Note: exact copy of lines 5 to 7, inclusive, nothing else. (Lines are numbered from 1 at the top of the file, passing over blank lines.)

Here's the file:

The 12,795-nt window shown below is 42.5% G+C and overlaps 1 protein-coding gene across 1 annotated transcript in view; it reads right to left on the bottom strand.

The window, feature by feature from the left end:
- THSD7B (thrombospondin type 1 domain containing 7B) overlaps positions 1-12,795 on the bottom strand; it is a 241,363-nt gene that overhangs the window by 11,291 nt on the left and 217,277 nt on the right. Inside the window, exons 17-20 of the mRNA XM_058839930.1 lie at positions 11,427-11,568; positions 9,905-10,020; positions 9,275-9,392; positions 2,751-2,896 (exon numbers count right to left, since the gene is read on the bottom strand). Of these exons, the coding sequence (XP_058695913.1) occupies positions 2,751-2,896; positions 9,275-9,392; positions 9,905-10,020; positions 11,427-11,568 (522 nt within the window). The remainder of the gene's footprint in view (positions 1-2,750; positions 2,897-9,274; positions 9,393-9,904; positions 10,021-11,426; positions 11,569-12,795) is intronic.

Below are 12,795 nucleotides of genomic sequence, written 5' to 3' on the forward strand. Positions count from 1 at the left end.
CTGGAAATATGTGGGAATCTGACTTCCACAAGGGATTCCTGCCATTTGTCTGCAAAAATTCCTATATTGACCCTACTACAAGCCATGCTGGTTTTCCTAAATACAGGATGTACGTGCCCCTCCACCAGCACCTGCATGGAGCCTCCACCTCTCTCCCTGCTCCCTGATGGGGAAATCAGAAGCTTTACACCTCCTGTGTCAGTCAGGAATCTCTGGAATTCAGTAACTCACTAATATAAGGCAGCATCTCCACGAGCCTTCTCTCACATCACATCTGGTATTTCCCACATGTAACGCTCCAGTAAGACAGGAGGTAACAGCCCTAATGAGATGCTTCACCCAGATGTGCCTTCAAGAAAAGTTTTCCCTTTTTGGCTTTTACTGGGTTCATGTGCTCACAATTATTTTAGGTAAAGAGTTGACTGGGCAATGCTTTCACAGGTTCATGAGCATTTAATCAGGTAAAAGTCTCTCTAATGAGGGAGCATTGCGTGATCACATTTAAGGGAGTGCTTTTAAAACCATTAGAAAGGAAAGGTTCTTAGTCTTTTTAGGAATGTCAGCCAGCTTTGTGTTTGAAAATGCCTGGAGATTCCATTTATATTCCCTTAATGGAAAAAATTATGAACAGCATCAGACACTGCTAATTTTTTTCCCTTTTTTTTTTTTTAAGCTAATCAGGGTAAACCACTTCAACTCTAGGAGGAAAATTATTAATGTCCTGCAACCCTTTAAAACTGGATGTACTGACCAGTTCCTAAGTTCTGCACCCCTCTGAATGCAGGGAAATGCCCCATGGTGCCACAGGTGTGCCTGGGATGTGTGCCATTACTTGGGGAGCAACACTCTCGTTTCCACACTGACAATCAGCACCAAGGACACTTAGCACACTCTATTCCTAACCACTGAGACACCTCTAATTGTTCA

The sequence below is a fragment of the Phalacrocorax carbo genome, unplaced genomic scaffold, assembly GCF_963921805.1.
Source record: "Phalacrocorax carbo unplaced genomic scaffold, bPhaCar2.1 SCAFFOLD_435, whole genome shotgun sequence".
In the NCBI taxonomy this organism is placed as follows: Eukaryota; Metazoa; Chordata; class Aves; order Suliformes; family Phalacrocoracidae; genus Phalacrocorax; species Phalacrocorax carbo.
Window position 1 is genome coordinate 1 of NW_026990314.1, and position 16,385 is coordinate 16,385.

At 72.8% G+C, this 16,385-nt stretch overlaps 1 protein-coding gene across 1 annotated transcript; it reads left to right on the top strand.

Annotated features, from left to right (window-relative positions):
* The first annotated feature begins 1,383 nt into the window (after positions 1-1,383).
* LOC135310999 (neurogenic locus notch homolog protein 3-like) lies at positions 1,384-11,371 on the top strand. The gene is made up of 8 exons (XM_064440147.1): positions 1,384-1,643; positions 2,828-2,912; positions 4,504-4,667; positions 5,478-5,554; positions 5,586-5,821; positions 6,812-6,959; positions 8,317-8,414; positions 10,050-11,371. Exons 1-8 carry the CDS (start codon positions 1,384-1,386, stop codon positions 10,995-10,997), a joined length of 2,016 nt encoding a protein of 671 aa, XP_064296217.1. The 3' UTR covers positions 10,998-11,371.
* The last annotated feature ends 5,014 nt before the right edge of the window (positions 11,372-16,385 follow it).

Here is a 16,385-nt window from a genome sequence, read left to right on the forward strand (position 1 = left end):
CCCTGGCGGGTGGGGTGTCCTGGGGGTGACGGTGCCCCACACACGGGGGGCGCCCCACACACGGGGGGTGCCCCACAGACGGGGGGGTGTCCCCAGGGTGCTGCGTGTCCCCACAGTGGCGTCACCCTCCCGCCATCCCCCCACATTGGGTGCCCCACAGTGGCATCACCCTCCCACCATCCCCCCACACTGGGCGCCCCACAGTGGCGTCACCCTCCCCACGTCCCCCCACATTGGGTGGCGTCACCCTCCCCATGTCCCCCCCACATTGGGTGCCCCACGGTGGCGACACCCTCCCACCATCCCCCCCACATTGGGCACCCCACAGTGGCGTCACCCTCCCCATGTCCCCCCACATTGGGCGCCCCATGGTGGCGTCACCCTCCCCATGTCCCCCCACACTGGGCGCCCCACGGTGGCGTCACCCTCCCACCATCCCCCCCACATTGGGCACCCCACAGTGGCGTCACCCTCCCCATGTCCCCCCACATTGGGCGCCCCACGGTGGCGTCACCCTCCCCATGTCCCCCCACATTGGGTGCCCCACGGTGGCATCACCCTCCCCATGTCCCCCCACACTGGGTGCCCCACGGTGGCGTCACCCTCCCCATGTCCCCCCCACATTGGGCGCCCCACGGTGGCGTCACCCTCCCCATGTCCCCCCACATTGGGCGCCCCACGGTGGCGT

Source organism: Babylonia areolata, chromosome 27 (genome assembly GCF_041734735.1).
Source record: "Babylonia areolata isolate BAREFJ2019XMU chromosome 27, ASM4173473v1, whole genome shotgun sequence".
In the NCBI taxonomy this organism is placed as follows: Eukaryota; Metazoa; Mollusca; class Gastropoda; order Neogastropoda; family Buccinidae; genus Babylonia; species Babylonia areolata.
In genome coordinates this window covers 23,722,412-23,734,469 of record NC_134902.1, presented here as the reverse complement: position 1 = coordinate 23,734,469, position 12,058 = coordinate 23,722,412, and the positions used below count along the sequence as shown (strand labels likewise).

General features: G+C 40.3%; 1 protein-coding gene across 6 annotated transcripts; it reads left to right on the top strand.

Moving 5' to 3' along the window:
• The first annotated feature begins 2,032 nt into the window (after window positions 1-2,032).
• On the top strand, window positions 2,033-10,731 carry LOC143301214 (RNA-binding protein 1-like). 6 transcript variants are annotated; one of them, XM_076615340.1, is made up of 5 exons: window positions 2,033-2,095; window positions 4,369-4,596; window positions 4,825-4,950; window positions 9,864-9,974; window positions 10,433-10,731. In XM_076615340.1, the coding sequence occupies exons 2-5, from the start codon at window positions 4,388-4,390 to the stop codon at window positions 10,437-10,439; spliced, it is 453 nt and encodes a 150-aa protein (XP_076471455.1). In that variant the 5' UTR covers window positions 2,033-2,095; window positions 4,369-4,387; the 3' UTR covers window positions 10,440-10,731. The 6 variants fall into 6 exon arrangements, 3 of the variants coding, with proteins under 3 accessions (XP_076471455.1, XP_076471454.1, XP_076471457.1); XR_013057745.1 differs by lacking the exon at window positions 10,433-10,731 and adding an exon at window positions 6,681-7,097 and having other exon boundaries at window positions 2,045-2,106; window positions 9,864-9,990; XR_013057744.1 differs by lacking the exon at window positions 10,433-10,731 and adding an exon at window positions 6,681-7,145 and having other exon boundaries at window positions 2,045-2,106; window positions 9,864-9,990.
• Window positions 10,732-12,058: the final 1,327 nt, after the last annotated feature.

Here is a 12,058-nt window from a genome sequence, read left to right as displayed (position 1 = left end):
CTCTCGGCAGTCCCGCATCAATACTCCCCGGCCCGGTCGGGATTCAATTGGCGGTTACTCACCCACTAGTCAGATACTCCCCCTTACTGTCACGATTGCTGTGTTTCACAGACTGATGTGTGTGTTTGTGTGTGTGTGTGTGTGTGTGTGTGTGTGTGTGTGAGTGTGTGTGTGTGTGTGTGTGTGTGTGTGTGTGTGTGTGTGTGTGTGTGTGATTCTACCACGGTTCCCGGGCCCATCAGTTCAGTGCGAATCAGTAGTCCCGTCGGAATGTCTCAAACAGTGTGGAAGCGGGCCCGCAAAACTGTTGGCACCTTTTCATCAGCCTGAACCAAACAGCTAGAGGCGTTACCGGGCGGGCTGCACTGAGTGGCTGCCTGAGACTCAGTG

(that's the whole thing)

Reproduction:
CTGGAAATATGTGGGAATCTGACTTCCACAAGGGATTCCTGCCATTTGTCTGCAAAAATTCCTATATTGACCCTACTACAAGCCATGCTGGTTTTCCTAAATACAGGATGTACGTGCCCCTCCACCAGCACCTGCATGGAGCCTCCACCTCTCTCCCTGCTCCCTGATGGGGAAATCAGAAGCTTTACACCTCCTGTGTCAGTCAGGAATCTCTGGAATTCAGTAACTCACTAATATAAGGCAGCATCTCCACGAGCCTTCTCTCACATCACATCTGGTATTTCCCACATGTAACGCTCCAGTAAGACAGGAGGTAACAGCCCTAATGAGATGCTTCACCCAGATGTGCCTTCAAGAAAAGTTTTCCCTTTTTGGCTTTTACTGGGTTCATGTGCTCACAATTATTTTAGGTAAAGAGTTGACTGGGCAATGCTTTCACAGGTTCATGAGCATTTAATCAGGTAAAAGTCTCTCTAATGAGGGAGCATTGCGTGATCACATTTAAGGGAGTGCTTTTAAAACCATTAGAAAGGAAAGGTTCTTAGTCTTTTTAGGAATGTCAGCCAGCTTTGTGTTTGAAAATGCCTGGAGATTCCATTTATATTCCCTTAATGGAAAAAATTATGAACAGCATCAGACACTGCTAATTTTTTTCCCTTTTTTTTTTTTTAAGCTAATCAGGGTAAACCACTTCAACTCTAGGAGGAAAATTATTAATGTCCTGCAACCCTTTAAAACTGGATGTACTGACCAGTTCCTAAGTTCTGCACCCCTCTGAATGCAGGGAAATGCCCCATGGTGCCACAGGTGTGCCTGGGATGTGTGCCATTACTTGGGGAGCAACACTCTCGTTTCCACACTGACAATCAGCACCAAGGACACTTAGCACACTCTATTCCTAACCACTGAGACACCTCTAATTGTTCA

The sequence below is a fragment of the Phalacrocorax carbo genome, unplaced genomic scaffold, assembly GCF_963921805.1.
Source record: "Phalacrocorax carbo unplaced genomic scaffold, bPhaCar2.1 SCAFFOLD_435, whole genome shotgun sequence".